One Week and a Day [2016] – A Superb Subtle Comedy about Grief and Loss

One Week and a Day

People leaving Israeli middle-aged couple Vicky (Evgenia Dodina) and Eyal (Shai Avivi) Spivak’s house are returning back to their ‘normal’ lives. But the Spivaks couldn’t easily readjust themselves to the so-called normalcy. Why? It’s been only a week since the death of their 25 year old cancer-ridden son Ronnie Spivak. The last day of week-long Jewish mourning period known as ‘shiva’ has come to an end. Asaph Polonsky’s Israeli drama  One Week and a Day (2016) opens immediately after the end of ritual mourning and picks up as the last of the guests leave. Of course, this does looks like a ‘gloom-and-doom’ set-up to explore the immutable climate of grief. In fact, Mr. Polonsky’s directorial debut featuring the grieving Spivak’s exactly does the same. However, it surprisingly and evenhandedly employs sly and deadpan humor to depict this hard transition period. Director Polonsky doesn’t extract instant uproarious laughter, but he imparts quite a lot of chuckles. The comedy is enlaced with a deep sense of melancholy and it’s easily relatable, since the character’s inability to grieve or facing the well-spring of painful remembrance is something we may have felt after a shocking loss. The laughs arise from the awkwardness and confusion while settling into the routine beats of life, without ever cheapening the tragedy.

At the last day of shiva, Eyal is seen whopping a little kid in a ping-pong game. He hides in the bushes to avoid meeting his neighbor ‘Zoolers’ whom he despises since he feels they abandoned their family after Ronnie’s illness. Later, he skips funeral service to get back his son’s colorful blanket at the hospice. Ronnie’s room is now occupied by another terminally ill man. Eyal investigates the room drawers and the sick, bald man points to Ronnie’s final batch of medicinal marijuana. Desperate for relieving the emotional pain, Eyal covertly takes the pack. At home his attempts to roll a joint fail. He even uses ice cream cone wrapper as a makeshift weed funnel, but it doesn’t work. Next day, Eyal asks Zoolers’ slacker son (Tomer Kapon) – works at sushi delivery joint – to teach him the mechanics of rolling and smoking a joint. Meanwhile, Vicky shows up at her teaching job without prior announcement. Every one is surprised to see her and there’s the usual and annoying look of pity. There’s an important task for Eyal to finish within the day: to reserve the plots next to the son’s grave for him and Vicky. The funeral business is on the rise and so Eyal’s forgetfulness may affect the chance to finish the deal on grave sites next to Ronnie.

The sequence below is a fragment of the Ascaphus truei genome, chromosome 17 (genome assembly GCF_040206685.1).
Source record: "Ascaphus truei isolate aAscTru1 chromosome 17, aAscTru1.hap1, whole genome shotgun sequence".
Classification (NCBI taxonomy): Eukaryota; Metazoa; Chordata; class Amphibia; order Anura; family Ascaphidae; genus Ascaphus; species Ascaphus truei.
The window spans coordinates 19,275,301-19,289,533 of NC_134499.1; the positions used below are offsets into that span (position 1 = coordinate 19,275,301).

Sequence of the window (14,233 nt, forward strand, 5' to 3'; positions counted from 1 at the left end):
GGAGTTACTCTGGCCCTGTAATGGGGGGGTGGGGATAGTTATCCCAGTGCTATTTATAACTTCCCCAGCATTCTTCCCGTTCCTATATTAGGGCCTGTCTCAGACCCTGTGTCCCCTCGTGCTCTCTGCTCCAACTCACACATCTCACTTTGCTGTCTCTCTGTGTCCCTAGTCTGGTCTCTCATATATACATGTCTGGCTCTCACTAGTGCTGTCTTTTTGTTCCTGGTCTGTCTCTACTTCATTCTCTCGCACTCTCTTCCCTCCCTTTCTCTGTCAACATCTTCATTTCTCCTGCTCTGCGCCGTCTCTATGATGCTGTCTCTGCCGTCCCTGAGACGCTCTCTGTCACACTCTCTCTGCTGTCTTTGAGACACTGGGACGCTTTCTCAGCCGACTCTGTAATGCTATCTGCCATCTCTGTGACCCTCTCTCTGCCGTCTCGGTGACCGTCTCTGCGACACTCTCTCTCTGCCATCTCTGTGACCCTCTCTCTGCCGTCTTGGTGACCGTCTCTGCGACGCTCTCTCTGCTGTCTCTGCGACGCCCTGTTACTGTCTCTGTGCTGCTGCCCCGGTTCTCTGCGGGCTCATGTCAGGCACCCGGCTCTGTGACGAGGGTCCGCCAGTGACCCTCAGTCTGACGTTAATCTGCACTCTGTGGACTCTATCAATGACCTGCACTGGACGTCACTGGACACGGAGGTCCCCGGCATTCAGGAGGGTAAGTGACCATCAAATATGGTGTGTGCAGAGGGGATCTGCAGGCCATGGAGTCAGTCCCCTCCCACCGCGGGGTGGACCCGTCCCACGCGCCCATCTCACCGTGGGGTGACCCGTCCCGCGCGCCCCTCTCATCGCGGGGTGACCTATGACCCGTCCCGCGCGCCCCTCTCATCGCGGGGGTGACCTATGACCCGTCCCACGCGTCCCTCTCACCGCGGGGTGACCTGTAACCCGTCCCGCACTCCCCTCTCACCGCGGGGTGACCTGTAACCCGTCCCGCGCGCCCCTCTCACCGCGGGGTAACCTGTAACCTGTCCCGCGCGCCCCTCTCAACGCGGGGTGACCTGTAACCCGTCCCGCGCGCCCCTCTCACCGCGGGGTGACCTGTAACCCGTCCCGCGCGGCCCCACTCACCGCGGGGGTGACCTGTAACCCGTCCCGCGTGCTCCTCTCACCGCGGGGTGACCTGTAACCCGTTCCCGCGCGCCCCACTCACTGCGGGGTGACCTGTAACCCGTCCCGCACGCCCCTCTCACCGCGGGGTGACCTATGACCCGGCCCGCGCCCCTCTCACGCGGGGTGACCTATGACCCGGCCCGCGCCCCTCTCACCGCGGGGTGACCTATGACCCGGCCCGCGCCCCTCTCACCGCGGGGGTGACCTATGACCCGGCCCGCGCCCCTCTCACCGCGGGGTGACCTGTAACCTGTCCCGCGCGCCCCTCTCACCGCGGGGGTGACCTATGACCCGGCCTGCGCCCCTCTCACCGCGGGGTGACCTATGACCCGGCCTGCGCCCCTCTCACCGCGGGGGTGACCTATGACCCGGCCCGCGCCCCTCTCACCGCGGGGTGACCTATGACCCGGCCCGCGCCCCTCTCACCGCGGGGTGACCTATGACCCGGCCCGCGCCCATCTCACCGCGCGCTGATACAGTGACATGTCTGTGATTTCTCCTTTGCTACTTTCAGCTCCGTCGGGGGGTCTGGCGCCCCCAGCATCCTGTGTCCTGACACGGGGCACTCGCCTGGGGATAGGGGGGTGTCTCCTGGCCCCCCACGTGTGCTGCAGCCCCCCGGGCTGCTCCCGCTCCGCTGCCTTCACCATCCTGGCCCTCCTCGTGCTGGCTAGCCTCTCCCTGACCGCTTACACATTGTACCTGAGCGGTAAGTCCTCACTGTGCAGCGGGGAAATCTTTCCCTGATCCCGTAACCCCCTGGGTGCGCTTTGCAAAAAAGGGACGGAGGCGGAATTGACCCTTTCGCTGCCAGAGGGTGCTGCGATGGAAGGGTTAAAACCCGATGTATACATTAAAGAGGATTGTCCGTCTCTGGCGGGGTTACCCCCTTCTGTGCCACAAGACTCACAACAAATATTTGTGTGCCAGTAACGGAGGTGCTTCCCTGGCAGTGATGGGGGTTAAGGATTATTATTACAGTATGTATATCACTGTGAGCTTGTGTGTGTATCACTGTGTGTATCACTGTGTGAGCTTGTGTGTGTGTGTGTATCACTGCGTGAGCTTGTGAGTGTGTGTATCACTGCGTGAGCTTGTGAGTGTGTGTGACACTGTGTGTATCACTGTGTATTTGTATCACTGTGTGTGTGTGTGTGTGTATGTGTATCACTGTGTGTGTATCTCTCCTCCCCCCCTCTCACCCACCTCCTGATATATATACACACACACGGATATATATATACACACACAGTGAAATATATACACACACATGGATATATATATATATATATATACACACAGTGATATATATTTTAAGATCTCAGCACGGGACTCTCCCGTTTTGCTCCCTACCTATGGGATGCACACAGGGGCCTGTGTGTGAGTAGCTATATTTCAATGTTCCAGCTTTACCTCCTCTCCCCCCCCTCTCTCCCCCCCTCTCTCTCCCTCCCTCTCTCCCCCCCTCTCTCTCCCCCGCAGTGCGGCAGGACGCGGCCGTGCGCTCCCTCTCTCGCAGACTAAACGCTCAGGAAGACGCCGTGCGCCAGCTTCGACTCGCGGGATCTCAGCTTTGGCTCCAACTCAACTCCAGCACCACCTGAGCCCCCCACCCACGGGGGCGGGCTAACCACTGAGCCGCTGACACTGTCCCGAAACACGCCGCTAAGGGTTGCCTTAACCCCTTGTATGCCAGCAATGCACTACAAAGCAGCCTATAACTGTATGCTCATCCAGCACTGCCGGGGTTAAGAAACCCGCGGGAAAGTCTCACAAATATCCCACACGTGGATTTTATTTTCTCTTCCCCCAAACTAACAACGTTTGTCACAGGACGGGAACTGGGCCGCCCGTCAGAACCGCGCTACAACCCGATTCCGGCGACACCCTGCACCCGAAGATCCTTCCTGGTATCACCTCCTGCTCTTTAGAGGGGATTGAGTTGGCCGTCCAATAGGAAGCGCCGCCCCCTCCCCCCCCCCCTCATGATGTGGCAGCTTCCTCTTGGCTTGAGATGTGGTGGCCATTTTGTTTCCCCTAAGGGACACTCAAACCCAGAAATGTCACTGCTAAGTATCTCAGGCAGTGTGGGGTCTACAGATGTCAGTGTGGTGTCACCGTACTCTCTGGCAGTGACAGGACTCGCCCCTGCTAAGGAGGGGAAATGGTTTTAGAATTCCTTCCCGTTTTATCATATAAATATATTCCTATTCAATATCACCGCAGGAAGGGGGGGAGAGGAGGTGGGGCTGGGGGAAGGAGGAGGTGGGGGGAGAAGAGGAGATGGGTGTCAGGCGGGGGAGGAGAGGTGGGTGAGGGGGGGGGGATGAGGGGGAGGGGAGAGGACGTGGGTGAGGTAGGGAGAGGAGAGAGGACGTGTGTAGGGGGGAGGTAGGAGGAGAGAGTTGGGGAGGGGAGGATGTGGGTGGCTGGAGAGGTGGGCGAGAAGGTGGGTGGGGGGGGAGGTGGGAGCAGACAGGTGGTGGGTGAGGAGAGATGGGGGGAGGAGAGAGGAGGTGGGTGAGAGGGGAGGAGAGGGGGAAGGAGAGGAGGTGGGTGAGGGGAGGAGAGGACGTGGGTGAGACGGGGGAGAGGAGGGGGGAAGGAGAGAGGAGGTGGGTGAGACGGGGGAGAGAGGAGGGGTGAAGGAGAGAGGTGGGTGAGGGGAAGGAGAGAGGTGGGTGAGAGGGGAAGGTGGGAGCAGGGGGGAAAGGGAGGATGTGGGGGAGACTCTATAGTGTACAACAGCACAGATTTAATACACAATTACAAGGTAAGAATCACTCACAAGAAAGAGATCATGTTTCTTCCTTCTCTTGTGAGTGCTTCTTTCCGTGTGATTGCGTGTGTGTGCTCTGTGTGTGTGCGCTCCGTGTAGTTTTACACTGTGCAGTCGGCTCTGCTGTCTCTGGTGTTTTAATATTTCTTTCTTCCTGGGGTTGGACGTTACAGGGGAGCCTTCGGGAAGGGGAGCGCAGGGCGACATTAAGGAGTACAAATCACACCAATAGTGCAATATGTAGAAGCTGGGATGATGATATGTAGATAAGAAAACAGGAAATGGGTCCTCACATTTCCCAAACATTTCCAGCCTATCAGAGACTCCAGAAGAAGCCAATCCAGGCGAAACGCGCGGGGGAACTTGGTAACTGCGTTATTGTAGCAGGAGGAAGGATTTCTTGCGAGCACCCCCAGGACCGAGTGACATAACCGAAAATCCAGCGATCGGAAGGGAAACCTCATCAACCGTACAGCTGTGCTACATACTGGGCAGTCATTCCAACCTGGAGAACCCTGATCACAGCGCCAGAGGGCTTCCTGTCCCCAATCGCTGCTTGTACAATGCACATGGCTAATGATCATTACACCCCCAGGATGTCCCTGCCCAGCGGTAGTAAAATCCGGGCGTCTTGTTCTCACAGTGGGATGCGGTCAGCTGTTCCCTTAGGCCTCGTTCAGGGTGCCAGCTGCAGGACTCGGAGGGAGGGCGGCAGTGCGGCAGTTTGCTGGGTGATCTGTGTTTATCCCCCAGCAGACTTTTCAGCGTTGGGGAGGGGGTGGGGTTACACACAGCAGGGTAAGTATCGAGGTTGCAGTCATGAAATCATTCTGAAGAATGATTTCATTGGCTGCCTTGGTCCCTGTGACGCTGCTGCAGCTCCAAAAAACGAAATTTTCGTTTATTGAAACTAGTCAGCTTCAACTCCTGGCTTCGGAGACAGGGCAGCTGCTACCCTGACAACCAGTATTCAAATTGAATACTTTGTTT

There have been numerous indie films dealing with subjects going through difficult phase of grief. But One Week and a Day is unique in the way it mixes silly, quirky humor with irredeemable sadness. The humor isn’t used as a distraction from grief; it’s set off as natural consequence of the grieving process. Writer/director Polonsky grounds his central characters in a pragmatic manner that we remain empathetic towards Eyal, although his behavior becomes increasingly erratic. The silent sequences between Eyal and Vicky perfectly recreate our inabilities to articulate the feelings of grief and in those moments of despair words totally seem meaningless. Vicky’s stoic presence offers perfect counterpoint to Eyal’s mercurial behavior. Vicky is too weary to react to other’s gaze of pity. She doesn’t have a clue on what to say about her husband’s latest penchant for smoking pot. Both Eyal and Vicky aren’t coping with loss. Like in real life, they try to runaway from coping with loss. Vicky feels she has to stick to her routine to banish the inner pain, whereas Eyal feels he wants to act on something which he never had done in life. Although their methods to shy away from emotional pain totally differs, we feel sympathetic towards both of them.